Albanese, Licia, noted Italian-born American soprano; b. Bari, July 22, 1909. She studied with Emanuel de Rosa in Bari and Giuseppina Baldassare-Tedeschi in Milan. In 1934 she made an unexpected operatic debut at Milan’s Teatro Lirico when she was called in to substitute as Cio-Cio-San for the 2nd act of Madama Butterfly. In 1935 she made her first appearance at Milan’s La Scala as Puccini’s Lauretta, and subsequently sang there with distinction in such roles as Mimi and Micaela. In 1937 she made her debut at London’s Covent Garden as Liù. On Feb. 9, 1940, she made her first appearance at the Metropolitan Opera in N.Y. as Cio-Cio-San, and remained on its roster as one of its most admired artists until 1963. In 1964 she rejoined its roster and sang with it until her farewell appearance as Mimi in a concert performance at the Newport (R.L) Opera Festival on July 12, 1966. During her years at the Metropolitan Opera, she was greatly admired for her portrayals in operas by Puccini. She also excelled as Mozart’s Countess, Susanna, Adriana Lecouvreur, Des-demona, Massenet’s Manon, and Violetta. In 1945 she became a naturalized American citizen. In 1995 she was awarded the Medal of Arts by President Clinton.
—Nicolas Slonimsky/Laura Kuhn/Dennis McIntire
"Albanese, Licia." Baker’s Biographical Dictionary of Musicians. . Encyclopedia.com. (October 19, 2018). http://www.encyclopedia.com/arts/dictionaries-thesauruses-pictures-and-press-releases/albanese-licia-0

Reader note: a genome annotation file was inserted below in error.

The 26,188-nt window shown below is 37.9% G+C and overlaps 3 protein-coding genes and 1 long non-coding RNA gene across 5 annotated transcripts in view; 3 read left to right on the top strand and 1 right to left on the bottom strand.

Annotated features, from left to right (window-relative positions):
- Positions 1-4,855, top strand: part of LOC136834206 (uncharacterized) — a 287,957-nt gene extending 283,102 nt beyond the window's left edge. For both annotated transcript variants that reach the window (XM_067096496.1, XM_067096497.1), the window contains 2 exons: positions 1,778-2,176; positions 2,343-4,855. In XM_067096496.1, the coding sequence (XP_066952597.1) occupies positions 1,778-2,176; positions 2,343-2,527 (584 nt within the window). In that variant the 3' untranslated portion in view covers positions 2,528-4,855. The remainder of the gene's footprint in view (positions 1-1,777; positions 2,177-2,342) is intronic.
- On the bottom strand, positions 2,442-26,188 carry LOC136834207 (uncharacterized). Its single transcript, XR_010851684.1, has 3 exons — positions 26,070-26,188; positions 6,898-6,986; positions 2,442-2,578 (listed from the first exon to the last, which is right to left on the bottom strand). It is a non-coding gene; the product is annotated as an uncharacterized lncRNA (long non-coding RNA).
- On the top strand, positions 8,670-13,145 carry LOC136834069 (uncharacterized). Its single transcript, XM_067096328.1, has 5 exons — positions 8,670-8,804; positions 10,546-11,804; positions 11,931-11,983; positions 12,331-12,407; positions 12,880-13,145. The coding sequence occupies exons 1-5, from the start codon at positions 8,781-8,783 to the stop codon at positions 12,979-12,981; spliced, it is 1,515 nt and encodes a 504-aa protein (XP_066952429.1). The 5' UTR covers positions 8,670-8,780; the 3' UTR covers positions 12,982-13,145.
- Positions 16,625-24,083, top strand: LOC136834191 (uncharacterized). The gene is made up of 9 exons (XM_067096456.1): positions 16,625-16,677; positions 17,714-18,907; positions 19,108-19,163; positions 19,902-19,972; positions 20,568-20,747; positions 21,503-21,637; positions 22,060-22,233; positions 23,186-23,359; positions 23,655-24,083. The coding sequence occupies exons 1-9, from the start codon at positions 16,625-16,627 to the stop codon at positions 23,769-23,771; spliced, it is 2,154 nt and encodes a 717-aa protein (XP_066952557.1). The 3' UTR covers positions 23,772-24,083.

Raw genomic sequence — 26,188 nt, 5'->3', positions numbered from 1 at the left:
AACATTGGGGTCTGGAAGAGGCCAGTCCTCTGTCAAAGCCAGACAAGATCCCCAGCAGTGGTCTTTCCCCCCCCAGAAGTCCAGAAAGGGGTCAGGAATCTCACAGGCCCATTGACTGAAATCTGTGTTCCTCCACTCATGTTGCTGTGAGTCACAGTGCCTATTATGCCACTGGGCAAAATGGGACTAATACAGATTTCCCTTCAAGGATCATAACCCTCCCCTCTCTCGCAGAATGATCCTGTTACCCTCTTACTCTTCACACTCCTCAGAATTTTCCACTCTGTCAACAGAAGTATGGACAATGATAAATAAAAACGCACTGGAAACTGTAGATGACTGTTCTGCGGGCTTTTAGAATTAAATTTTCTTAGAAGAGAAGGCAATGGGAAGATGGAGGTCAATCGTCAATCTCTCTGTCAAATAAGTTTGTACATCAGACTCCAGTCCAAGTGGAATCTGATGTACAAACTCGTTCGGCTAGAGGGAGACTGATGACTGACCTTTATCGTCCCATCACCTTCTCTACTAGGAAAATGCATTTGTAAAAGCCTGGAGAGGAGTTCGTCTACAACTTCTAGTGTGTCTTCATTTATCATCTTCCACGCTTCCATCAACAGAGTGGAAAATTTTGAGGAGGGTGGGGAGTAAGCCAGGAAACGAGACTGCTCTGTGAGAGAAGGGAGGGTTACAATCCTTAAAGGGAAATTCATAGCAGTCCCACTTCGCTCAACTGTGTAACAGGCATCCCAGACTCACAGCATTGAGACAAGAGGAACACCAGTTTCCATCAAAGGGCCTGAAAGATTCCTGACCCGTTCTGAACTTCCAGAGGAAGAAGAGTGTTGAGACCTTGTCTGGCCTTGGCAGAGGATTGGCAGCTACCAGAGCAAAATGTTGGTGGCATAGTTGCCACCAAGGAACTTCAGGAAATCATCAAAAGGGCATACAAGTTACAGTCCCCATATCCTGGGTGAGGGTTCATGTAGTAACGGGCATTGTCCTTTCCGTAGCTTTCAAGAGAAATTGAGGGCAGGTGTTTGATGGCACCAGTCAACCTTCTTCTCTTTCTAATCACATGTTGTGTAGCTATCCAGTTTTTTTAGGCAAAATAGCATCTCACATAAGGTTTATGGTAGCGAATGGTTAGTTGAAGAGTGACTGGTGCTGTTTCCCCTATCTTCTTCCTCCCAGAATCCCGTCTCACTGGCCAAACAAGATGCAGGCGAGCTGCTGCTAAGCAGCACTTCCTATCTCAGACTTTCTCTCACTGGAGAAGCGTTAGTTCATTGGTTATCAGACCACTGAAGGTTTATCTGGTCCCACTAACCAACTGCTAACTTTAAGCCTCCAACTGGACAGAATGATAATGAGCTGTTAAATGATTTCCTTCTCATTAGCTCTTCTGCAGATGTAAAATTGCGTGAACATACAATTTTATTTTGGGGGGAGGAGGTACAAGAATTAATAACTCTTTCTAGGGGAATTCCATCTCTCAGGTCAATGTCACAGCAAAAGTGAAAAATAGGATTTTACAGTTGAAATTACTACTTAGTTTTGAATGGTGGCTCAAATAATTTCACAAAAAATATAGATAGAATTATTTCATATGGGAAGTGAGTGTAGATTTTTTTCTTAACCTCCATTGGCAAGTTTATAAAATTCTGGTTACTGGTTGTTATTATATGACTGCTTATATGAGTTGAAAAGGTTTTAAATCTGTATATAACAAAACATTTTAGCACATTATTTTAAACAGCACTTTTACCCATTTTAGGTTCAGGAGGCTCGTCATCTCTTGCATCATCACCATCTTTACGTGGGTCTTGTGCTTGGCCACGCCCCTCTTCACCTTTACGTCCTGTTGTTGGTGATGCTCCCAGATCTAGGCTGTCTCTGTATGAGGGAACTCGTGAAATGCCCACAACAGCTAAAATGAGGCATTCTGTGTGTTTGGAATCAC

"Albanese, Licia." Baker’s Biographical Dictionary of Musicians. . Retrieved October 19, 2018 from Encyclopedia.com: http://www.encyclopedia.com/arts/dictionaries-thesauruses-pictures-and-press-releases/albanese-licia-0
Encyclopedia.com gives you the ability to cite reference entries and articles according to common styles from the Modern Language Association (MLA), The Chicago Manual of Style, and the American Psychological Association (APA).
Within the “Cite this article” tool, pick a style to see how all available information looks when formatted according to that style. Then, copy and paste the text into your bibliography or works cited list.
Because each style has its own formatting nuances that evolve over time and not all information is available for every reference entry or article, Encyclopedia.com cannot guarantee each citation it generates. Therefore, it’s best to use Encyclopedia.com citations as a starting point before checking the style against your school or publication’s requirements and the most-recent information available at these sites:
Modern Language Association
The Chicago Manual of Style
American Psychological Association
- Most online reference entries and articles do not have page numbers. Therefore, that information is unavailable for most Encyclopedia.com content. However, the date of retrieval is often important. Refer to each style’s convention regarding the best way to format page numbers and retrieval dates.
- In addition to the MLA, Chicago, and APA styles, your school, university, publication, or institution may have its own requirements for citations. Therefore, be sure to refer to those guidelines when editing your bibliography or works cited list.